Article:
When British director Neil Marshall isn’t making excellent horror films like Dog Soldiers and The Descent, he is making action movies. Fairly mediocre action movies. His last attempt at the action genre, the post-apocalyptic Doomsday, was both a critical and financial failure. Which was why I was skeptical about Marshall’s next crack at the action genre, Centurion, a men on a mission film set in Roman Britain. Does the director redeem himself with this sword and sandals thriller, or should he just go back to doing what he does best?
Spoilers to follow.
The Roman Empire is at its peak, spanning from Egypt in the south to Britain in the north. from Spain in the west to Syria in the east. Her borders are in a state of constant conflict, as the natives of these far reaches are not eager to be added to the ranks of the conquered. One such conflict rages in the province of Britannia, where the local Roman governor tasks General Titus Virilus (Dominic West) with wiping out the Pictish resistance in the far north. With the aid of a Pict tracker named Etain (Olga Kurylenko) the General and his 9th Legion are certain their campaign will be successful. Predictably Etain turns coat and leads the army into a trap; the legion is decimated and its general kidnapped. It is then up to a band of survivors, led by Centurion Quintus Dias (Michael Fassbender), to rescue the general and escape back to friendly soil.
It’s a great setup, but one that only partially fulfills its promise by the end. As I mentioned in my review of The Expendables, half the fun of the men on a mission film is hearing about the character’s backstories and seeing how they fit in with the group. In Centurion we get only a few very short scenes for character development. Each soldier is given maybe a sentence worth of exposition, if they were lucky, to explain who they are and where they were from. I only ended up caring about a few of the good guys, particularly the grizzled veteran Brick (Liam Cunningham). He has got the classic “I’m too old for this shit” routine and is given some of the best lines and most badass moments in the entire film. Aside from Fassbender’s character, I just didn’t care about any of the others.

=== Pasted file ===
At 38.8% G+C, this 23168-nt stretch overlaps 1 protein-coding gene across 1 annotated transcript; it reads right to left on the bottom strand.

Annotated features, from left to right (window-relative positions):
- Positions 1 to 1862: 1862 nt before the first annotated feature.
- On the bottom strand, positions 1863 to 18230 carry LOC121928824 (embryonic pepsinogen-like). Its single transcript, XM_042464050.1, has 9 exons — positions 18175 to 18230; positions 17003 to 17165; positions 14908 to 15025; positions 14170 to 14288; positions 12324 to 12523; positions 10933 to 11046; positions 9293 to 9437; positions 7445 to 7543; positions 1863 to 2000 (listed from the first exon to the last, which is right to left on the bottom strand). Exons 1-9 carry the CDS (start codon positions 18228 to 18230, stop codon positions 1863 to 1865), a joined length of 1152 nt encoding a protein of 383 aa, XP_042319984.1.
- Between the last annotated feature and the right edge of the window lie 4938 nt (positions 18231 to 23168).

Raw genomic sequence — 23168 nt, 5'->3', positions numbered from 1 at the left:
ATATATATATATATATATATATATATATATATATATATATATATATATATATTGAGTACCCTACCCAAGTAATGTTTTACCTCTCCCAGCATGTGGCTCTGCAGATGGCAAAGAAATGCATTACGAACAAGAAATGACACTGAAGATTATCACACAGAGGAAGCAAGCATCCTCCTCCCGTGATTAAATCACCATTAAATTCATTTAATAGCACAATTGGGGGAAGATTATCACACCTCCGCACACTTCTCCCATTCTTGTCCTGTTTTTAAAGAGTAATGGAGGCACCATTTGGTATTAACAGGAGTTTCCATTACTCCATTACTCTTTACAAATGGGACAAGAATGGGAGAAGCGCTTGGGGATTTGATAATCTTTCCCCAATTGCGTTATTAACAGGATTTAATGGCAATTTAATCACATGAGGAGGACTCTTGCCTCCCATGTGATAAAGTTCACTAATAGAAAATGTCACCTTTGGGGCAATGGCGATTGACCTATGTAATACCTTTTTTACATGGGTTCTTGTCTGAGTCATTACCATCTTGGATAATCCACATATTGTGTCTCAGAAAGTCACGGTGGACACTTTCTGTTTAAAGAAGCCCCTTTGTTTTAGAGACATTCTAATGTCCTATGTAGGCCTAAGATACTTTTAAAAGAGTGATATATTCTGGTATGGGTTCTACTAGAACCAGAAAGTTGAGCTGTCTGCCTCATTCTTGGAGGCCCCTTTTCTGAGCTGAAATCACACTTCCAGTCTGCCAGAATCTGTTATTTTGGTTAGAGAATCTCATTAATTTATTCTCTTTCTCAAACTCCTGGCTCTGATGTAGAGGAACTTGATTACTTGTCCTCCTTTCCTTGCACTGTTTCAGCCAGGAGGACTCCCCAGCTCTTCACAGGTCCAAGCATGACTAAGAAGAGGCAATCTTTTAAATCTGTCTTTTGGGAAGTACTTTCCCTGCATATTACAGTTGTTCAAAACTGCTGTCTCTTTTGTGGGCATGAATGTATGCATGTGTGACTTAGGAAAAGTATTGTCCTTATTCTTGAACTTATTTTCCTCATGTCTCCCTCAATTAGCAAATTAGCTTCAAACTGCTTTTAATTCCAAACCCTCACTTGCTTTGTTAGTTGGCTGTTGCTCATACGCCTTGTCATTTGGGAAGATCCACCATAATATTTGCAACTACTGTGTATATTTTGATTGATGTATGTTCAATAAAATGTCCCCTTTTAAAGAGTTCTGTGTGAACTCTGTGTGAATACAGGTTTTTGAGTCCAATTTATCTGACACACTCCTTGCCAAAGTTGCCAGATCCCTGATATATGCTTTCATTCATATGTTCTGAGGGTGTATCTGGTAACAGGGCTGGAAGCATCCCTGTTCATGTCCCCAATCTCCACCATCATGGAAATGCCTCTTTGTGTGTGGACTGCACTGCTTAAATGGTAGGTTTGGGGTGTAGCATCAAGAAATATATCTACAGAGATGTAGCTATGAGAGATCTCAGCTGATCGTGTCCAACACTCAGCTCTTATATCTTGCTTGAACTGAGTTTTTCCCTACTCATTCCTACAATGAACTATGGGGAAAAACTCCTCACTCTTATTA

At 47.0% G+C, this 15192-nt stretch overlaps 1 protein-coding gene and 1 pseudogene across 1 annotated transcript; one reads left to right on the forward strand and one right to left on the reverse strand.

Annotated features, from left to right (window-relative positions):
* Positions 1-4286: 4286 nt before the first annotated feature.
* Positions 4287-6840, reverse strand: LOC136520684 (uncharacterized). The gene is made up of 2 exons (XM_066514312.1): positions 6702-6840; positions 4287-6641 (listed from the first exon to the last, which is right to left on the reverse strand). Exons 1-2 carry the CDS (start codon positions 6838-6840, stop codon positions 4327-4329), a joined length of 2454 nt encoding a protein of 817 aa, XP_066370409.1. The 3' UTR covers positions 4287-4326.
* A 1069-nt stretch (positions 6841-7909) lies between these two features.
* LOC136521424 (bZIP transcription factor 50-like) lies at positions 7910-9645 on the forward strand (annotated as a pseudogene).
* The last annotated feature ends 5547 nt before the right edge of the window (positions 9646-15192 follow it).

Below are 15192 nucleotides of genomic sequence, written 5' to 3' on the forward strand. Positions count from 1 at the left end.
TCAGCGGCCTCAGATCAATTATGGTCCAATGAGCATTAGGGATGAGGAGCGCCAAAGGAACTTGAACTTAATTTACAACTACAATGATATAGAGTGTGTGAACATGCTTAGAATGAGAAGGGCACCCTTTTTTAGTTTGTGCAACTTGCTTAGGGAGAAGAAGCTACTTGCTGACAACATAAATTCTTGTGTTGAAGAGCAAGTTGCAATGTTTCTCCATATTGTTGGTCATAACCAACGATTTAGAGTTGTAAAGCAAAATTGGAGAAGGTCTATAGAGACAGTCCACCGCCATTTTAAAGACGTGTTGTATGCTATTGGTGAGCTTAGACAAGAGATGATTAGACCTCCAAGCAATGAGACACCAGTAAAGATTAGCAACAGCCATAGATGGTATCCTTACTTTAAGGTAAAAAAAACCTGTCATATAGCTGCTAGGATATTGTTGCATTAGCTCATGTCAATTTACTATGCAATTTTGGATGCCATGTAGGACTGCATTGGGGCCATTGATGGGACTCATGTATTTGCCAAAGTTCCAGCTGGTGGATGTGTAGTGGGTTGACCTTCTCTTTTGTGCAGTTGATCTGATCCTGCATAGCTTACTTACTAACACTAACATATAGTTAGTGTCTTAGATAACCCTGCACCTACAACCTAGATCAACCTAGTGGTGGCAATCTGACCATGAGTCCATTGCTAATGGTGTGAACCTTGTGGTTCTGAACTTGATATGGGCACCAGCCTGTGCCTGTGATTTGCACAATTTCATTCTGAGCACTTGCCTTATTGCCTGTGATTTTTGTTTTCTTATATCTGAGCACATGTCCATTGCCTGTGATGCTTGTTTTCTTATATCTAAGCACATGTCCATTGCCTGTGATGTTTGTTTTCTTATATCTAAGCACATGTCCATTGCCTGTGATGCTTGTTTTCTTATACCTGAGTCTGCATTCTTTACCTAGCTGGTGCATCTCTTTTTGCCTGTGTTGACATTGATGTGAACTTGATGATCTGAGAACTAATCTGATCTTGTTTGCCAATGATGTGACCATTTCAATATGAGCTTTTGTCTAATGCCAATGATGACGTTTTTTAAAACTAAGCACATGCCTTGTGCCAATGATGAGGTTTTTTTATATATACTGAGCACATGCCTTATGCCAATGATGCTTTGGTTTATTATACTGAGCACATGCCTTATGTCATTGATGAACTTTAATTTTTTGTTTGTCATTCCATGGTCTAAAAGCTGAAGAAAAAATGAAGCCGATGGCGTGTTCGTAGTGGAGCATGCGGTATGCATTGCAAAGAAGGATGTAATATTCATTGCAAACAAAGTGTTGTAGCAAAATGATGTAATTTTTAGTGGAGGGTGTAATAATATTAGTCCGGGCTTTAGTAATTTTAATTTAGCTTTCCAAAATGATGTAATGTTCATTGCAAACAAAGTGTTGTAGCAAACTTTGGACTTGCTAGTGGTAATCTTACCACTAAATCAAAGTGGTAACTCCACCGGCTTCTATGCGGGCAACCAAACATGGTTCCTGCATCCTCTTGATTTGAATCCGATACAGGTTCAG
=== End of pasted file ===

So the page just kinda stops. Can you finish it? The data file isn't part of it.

Then there is the Roman formality filmmakers often imbue these period pictures with. Overly ceremonious dialogue fits the military tone of the film, but serves to further alienate the audience from the characters. When Fassbender isn’t narrating the film, he’s speaking to the other characters in decorous absolutes that would make the most skilled orators blush. Inspiring? Maybe. But pretty speech and fancy words may not be exactly what these guys want to hear with arrows, axes and clubs are raining down on them.
Speaking of sharp objects flying at our heroes, Centurion is bloody awesome in this respect. Literally. The action is well staged and does not let up for the entire film. If there is one thing the movie does well, it’s capture the brutality of Iron Age combat. Warriors on both sides are cut, stabbed, hacked, speared, bludgeoned, dismembered and decapitated in all manner of horrible ways. Centurion is a parade of gore, tantamount to a two hour lesson in what a Roman gladius can do to a man.
When blood isn’t flowing on screen, the audience is treated to beautiful Lord of the Rings style helicopter shots of our heroes charging through fields, forests and mountains. It’s amazing what a nice landscape can do for a film, adding needed scope and grandeur to what would otherwise be a very claustraphobic chase movie. The impressive costumes and big sets also aid the film in looking bigger than its budget. The film offers blockbuster spectacle on a shoestring budget of only $25 million (Update: Axelle Carolyn, who played Pict warrior Aeron and is also Marshall’s wife, informed us via Twitter that the budget was closer to $14 million)
Centurion could easily have been another mediocre effort by Marshall if it were not for the combination of amazing action, a great cast and above average production values. Sadly, paper thin characters, some hokey dialogue and an overly long third act spoil the show, ultimately making the historical actioner an only slightly above-average film.